Pathway of the spleen meridian. Image source: www.soulfood4health.com/ meridians.html

Understanding the Spleen

Unless you’re familiar with the basic ideas of Chinese medicine, you’re probably wondering what the spleen, an organ that receives little to no attention in Western medicine, has to do with anything, especially anxiety. Here’s a little primer and very brief, rather rudimentary introduction.

There are five primary organ networks that form the basis of traditional Chinese physiology. Each primary (yin) organ has a pairing (yang) organ, as follows: Spleen/Pancreas (Stomach), the Heart (Small Intestine), the Liver (Gallbladder), the Lung (Large Intestine), and the Kidney (Bladder). Each organ network is associated with a phase, which encompasses a stage of transformation through life, time, and space, and is associated with a certain element. While each organ plays an important role in the transformation and utilization of qi (roughly translated as vital life energy) in the body, the spleen is kind of the ring leader of the circus.

I like the way that Harriet Beinfeld phrases the role of the spleen in her book Between Heaven and Earth:

Like Mother Earth, the Spleen is the constant provider, the hearth around which the body gathers to renew itself.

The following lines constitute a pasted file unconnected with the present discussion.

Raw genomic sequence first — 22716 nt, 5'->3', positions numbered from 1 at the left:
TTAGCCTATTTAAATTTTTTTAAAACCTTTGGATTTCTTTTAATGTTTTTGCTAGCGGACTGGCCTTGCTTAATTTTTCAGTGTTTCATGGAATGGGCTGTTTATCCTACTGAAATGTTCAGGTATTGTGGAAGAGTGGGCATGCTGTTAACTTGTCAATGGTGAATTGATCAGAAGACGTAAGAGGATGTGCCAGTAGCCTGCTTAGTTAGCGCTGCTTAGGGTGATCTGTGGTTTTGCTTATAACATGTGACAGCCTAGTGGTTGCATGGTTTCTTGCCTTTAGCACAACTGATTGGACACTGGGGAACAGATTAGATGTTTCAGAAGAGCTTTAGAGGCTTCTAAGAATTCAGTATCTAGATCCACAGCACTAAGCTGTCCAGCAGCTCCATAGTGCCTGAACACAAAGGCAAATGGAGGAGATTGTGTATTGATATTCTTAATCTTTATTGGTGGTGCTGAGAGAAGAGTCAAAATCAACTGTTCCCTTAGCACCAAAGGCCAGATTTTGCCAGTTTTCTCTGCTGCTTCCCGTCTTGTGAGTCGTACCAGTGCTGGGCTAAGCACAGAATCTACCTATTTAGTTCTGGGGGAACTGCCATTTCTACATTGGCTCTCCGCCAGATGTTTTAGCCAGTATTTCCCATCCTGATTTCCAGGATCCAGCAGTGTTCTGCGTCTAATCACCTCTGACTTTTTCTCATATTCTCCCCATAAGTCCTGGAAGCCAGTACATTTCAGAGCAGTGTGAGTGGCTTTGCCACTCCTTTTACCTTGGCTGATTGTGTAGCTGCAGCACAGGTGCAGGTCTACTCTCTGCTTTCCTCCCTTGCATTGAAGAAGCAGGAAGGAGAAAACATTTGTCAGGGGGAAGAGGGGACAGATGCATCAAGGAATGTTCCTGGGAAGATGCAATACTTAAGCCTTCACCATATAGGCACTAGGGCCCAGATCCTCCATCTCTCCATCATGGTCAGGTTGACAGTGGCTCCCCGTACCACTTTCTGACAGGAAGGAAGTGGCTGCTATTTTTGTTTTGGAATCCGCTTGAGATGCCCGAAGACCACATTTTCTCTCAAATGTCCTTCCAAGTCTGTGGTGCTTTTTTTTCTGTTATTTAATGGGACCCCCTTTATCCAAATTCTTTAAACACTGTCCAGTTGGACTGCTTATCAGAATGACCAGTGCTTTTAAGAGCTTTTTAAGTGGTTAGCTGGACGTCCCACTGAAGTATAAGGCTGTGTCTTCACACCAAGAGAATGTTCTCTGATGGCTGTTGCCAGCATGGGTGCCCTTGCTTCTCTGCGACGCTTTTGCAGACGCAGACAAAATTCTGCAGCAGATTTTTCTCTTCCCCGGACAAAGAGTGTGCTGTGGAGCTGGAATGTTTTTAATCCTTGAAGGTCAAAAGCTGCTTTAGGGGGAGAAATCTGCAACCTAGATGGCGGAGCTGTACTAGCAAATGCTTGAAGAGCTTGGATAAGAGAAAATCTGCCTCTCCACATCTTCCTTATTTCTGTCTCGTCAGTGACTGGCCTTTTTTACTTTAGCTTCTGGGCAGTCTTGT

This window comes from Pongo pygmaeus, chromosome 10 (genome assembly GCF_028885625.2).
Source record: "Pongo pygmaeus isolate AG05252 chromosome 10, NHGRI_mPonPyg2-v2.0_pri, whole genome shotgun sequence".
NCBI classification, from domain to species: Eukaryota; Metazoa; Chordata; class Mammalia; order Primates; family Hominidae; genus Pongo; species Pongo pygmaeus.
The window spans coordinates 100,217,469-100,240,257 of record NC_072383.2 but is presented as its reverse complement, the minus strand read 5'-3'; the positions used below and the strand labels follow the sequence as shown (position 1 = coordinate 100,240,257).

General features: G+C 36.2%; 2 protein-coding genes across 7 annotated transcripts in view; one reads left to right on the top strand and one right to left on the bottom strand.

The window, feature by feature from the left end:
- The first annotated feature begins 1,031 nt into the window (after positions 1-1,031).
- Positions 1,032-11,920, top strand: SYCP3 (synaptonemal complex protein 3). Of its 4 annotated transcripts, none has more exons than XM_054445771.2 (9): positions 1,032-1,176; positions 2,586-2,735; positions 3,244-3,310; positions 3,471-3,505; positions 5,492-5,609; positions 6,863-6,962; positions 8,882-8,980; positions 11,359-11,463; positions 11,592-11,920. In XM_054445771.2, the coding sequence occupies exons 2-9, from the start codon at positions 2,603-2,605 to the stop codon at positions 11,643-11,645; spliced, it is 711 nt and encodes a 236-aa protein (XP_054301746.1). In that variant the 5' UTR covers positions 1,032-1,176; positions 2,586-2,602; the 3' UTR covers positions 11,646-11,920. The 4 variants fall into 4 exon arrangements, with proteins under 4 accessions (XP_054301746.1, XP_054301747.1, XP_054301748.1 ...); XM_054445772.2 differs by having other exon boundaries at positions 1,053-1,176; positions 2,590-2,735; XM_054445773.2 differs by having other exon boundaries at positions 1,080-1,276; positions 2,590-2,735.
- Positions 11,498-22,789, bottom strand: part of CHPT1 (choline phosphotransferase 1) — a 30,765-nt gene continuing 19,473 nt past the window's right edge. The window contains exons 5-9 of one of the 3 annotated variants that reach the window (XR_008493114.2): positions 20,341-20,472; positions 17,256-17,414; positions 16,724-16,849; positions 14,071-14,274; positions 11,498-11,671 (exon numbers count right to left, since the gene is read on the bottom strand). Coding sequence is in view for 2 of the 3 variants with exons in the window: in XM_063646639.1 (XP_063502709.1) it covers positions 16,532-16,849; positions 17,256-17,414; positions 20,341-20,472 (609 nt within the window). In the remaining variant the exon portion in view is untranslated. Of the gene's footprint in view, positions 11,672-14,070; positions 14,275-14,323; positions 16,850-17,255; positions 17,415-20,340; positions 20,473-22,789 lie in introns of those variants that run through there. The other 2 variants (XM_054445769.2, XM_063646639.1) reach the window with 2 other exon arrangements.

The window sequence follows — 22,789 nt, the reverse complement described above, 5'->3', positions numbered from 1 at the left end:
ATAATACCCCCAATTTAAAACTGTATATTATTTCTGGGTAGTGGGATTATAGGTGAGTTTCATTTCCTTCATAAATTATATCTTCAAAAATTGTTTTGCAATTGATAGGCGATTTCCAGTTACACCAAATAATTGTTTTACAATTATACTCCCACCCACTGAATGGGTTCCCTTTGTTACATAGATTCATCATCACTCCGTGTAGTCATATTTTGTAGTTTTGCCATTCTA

Not surprisingly, the spleen is associated with the Earth element. It likes to be warm, is nourished by sweet flavors, and needs regularity. The spleen-stomach is responsible for starting the process of digestion, the process by which our bodies our nourished. You know the phrase “When momma ain’t happy, ain’t nobody happy?” An unhappy spleen is like an unhappy mother; everyone and everything are affected. The results of spleen disharmony are wide and varied. Ever wonder why anxiety or worry upsets your digestion?  Disharmony in the spleen-stomach is why; the flow of qi is severely compromised.  Even general spleen qi deficiency will compromise digestion, leading to improper assimilation of nutrients, irregular stools, and nausea, abdominal cramping, and discomfort. A deficient spleen may leave one feeling fatigued and exhausted. It affects our ability to deal with stress and manage pressures, and will often lead to physical and mental stagnation and compulsive behavior. Blood sugar levels and metabolism may be affected. Spleen deficiency can also lead to dampness, which can be described as yeast, bacterial, viral, or mucous imbalances (yes, like Candida albicans!).